Many manufacturers have decided that their journeys to zero emission off-highway equipment will require multiple power sources. Fossil fuels are not the future. For assets with sizes and requirements that work well with electric power, battery-electric is the solution. However, the materials required to manufacture batteries are not readily available and access may become an issue.
Others have begun with renewable biofuels for larger, more power-consuming assets. However, while biofuels produce lower carbon and other emissions than diesel, they do not drive equipment to the magic number zero. So, what are manufacturers to do? The team at JCB believe they have the solution: An engine designed and optimized to combust hydrogen, which we learned about and got to see at the end of the tours.
The Journey and Tours in England
During three chilly days in January, the JCB North America team brought media members to their North England manufacturing and test facilities. We toured the museum at the main headquarters, which presented a full history of the JCB brand and growth since its beginnings 75 years ago.
The family and leadership team were on display in pictures, including Joseph Cyril Bamford’s private office, which is typically closed during museum visits. We were honored to be allowed inside. In addition, we saw several historic pieces of equipment, including the backhoe loader and a backhoe loader drivetrain.
As we moved to the next stop, we began the journey to zero emissions.
At Kevin Quarry, the team presented their 100% electric, zero emission equipment that operates on batteries and was launched in 2019. During the presentation, we saw the:
- 19C-1E Electric Compact Excavator
- 505-20E Telehandler
- 66-40E Electric Teletruk/Forklift
- HTD-5E Electric Dumpster
Each asset’s compact design allows it to operate well in small or tight spaces, including indoors. Its smaller footprint is also what allows the equipment to be powered by a lithium-ion battery that requires no maintenance. All these machines’ batteries can use the JCB Universal Fast Charger which decreases the different machine charging times to around 1 hour and 40 minutes (charging can take more or less time depending on the piece of equipment).
While these machines provide adequate work using electric power, larger machines for JCB’s end users will not have the needed performance using electricity. The team had already decreased carbon dioxide of their diesel engines by 50% from 2010 to 2020. What needed to be the next step on the road to zero?
Fuel-Cell Hydrogen Excavator
The JCB team decided on an excavator because it has high energy demand and is required to work many hours. To operate these machines using battery power, end users would need to produce huge amounts of power with diesel generators, defeating the benefit of the zero-emission electricity. They considered all future fuels—including E-fuels, ammonia and hydrogen—and decided hydrogen was their fuel. It is plentiful, has three times more energy than diesel and can be transported as a gas under high pressure or liquified in refrigerated trucks.
The JCB designed, built and tested a fuel-cell powered excavator. Prototype I was a 30-kilowatt-hour (kWh) fuel cell. Then they built Prototype II, a 20-ton, 70-kWh fuel cell. The architecture included:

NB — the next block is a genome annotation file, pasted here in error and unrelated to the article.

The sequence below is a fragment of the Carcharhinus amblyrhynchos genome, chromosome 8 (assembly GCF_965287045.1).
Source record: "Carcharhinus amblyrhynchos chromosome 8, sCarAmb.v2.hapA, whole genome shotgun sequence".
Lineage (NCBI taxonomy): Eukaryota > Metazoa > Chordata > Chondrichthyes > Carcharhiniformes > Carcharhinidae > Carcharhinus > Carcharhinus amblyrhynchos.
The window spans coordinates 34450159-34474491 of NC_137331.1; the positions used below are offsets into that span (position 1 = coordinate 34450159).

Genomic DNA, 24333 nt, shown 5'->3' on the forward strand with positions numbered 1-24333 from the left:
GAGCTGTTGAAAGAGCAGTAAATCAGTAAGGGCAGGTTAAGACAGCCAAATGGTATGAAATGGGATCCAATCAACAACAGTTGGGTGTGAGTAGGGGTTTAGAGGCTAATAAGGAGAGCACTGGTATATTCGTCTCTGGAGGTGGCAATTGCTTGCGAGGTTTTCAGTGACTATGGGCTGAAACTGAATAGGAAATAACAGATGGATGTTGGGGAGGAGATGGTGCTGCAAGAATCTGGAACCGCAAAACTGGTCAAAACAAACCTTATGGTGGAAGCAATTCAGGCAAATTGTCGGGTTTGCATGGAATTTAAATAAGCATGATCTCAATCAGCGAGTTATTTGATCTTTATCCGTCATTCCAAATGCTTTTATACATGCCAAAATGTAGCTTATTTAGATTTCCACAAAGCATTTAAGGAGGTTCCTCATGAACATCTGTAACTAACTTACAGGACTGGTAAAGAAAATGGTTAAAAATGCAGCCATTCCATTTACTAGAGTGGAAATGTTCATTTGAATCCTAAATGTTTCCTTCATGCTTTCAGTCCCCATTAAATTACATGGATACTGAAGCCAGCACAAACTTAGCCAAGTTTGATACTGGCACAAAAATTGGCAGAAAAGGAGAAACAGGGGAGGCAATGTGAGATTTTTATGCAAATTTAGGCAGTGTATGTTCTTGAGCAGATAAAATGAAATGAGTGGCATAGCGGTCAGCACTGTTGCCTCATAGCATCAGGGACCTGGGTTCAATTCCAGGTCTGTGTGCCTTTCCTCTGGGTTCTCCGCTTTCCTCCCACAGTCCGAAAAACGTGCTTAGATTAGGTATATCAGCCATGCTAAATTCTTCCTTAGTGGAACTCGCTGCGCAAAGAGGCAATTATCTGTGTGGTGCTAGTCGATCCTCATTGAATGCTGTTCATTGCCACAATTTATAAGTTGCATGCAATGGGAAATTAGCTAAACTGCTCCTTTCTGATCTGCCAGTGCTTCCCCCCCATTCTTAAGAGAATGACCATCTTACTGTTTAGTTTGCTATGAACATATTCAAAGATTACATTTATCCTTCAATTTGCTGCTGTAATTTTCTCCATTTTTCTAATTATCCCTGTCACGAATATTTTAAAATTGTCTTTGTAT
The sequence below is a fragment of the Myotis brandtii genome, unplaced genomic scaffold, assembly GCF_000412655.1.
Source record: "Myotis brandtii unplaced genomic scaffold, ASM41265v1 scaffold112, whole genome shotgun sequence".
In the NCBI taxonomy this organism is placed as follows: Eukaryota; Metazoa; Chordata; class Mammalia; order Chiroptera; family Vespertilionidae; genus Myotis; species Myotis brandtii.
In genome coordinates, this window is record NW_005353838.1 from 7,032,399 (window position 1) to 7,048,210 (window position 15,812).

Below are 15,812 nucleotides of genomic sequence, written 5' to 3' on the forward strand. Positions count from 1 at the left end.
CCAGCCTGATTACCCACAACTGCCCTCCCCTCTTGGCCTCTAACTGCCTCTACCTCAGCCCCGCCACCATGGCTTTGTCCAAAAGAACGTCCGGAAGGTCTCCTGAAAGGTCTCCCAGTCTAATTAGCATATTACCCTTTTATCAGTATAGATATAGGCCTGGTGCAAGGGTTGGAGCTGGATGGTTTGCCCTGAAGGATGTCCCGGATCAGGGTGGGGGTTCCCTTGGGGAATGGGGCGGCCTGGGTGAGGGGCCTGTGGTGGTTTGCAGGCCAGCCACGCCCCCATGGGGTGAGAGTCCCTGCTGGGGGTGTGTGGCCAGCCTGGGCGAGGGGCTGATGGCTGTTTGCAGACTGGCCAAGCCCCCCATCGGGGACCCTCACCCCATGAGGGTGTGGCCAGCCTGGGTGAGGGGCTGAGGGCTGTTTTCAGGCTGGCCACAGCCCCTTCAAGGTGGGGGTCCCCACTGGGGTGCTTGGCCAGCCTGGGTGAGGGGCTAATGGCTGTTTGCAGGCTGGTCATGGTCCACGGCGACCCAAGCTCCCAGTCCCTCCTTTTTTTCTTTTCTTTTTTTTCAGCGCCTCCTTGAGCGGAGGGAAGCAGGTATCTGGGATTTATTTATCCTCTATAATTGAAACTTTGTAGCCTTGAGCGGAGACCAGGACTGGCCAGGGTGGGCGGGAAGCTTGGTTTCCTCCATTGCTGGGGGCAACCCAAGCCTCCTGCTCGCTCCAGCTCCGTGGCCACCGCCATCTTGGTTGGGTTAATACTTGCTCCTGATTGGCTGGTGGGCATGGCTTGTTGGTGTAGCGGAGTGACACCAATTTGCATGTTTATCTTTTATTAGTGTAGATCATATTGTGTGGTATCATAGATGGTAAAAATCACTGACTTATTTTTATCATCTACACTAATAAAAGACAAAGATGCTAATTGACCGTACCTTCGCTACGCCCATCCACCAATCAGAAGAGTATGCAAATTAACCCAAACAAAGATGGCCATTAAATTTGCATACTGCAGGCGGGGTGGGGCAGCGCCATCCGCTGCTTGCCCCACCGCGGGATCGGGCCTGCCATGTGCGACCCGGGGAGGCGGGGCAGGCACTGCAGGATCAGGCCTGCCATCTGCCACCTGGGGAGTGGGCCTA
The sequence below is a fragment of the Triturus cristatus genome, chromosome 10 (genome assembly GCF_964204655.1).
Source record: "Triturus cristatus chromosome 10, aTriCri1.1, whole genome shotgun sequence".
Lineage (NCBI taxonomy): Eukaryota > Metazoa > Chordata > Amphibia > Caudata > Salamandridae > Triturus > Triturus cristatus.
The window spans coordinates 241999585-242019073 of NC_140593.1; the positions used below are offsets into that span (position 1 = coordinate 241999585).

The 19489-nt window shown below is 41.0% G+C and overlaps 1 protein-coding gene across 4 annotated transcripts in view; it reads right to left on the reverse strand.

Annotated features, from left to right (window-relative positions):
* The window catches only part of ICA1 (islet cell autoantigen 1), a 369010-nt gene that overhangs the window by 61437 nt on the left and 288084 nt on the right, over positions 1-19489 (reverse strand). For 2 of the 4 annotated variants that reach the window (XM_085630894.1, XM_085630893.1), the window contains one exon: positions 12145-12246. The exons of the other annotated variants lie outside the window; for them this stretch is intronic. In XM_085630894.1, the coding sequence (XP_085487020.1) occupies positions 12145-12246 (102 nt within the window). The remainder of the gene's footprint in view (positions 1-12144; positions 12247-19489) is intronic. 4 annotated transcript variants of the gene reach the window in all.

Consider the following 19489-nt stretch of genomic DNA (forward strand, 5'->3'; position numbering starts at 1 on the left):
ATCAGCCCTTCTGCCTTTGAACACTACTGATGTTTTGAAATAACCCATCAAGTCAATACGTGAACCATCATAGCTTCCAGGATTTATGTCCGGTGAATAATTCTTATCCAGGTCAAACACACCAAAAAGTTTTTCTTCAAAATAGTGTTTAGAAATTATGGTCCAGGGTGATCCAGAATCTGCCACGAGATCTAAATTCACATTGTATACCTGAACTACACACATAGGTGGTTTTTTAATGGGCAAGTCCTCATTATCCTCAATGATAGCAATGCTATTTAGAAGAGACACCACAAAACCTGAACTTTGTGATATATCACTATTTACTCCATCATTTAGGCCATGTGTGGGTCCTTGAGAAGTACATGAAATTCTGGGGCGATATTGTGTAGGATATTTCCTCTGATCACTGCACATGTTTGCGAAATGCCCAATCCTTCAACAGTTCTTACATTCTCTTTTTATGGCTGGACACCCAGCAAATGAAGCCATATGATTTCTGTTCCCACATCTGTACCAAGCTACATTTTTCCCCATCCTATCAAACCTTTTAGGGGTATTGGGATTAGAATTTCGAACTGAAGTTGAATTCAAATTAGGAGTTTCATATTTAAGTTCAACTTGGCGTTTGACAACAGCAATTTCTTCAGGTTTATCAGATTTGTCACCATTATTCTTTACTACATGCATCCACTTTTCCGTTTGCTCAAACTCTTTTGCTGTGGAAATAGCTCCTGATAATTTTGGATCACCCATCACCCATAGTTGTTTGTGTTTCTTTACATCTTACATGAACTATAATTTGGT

- Fuel Cell
- Large cooling pack (much larger and more complicated because the coils are tiny and can be blocked by dust and other particulates from the environment)
- Hydrogen tanks
- DC-DC converter
- Power electronics
- Power batteries (one battery pack; starts on the battery then the fuel cell recharges the battery)
After testing, the team decided that the fuel cell prototype was too complicated, not robust and too expensive. It would work more effectively in smaller vehicles. Even though this technology wasn’t chosen, the team still has the 20-ton, fuel-cell excavator operating at Wardlow Quarry in England.
The Hydrogen-Combustion Engine
In 2020 and after the decision regarding the fuel cell technology, Chairman Lord Anthony Bamford challenged the JCB engineering team to decide what they would do to get to zero emission technology. Electric power for smaller equipment was decided. However, larger equipment needed a different direction. They needed a different hydrogen solution. Lord Bamford challenged the team to produce a hydrogen-combustion engine by the end of 2020.
The four major challenges to designing specifically for hydrogen combustion were:
- Hydrogen and air mixing—Using a gas as fuel required a uniform mixing of fuel and air.
- Air compression—Forcing the air into the mixing/combustion chamber or cylinder required a turbocharger.
- Spark ignition—Better sparkplugs were necessary.
- Steam management—Since the only emission from the hydrogen combustion was steam, corrosion could occur.
While these were the major challenges, Tom Beamish, principal engineer, JCB, discussed that this engine is not a conversion. The engine was designed from the ground up to be optimized for hydrogen combustion. While it’s not rocket science, it uses the same fuel and similar combustion principles as NASA … so maybe it does use a little rocket science.
In addition to the four major challenges already mentioned, Beamish mentioned several other engineering factors that had to be overcome:
- All materials that contacted hydrogen had to be carefully examined.
- A whole new control system for the engine was used.
- The spark system is new.
At Wardlow Quarry, we also saw the hydrogen-combustion load all machine in action. The architecture of this machine includes:
- Hydrogen tanks
- A refueling point
- The hydrogen engine
We also got up close to the refueling capability from a portable tank already planned for end users. Refueling seems as simple as adding gasoline or diesel to current equipment.
This hydrogen-combustion engine will make its North American debut during CONEXPO at booth, South Hall, Booth S83751.